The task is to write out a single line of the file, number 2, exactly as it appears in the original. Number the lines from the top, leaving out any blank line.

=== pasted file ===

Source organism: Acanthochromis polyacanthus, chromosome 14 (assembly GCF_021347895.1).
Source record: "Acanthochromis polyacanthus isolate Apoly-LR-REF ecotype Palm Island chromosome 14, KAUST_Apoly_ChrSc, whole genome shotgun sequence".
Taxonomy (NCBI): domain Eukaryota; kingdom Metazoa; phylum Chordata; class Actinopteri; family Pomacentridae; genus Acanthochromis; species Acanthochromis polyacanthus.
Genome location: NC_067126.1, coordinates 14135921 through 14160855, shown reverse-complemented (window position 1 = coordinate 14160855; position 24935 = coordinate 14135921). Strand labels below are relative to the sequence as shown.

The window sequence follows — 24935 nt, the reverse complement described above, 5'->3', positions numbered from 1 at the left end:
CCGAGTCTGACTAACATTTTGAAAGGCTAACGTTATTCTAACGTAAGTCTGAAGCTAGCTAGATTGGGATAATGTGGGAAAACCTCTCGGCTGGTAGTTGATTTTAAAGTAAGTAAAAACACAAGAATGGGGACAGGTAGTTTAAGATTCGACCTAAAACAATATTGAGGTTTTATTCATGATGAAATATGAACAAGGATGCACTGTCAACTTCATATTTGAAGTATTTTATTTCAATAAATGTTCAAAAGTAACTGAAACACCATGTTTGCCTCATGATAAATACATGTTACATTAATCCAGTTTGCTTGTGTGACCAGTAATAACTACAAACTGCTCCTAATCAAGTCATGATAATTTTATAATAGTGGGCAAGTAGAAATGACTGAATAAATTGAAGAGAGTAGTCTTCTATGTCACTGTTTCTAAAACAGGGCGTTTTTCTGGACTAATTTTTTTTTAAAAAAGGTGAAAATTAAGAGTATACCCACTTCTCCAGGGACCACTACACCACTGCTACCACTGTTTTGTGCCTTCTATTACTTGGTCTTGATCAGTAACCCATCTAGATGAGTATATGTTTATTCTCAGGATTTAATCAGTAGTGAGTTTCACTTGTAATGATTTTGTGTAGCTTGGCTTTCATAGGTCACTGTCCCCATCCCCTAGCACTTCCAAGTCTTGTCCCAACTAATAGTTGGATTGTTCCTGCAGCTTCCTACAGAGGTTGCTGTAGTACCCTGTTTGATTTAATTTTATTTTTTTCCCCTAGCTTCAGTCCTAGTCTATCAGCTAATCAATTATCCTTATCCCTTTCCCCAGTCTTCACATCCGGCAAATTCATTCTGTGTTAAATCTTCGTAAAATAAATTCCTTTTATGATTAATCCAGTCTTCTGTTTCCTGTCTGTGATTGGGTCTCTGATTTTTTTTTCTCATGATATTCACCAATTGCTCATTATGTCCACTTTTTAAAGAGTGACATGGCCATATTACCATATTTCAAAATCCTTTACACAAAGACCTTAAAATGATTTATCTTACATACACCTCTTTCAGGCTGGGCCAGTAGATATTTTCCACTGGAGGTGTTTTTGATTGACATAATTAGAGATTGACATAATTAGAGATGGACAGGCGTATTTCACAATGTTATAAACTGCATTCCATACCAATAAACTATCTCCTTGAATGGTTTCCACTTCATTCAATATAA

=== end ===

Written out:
Source record: "Acanthochromis polyacanthus isolate Apoly-LR-REF ecotype Palm Island chromosome 14, KAUST_Apoly_ChrSc, whole genome shotgun sequence".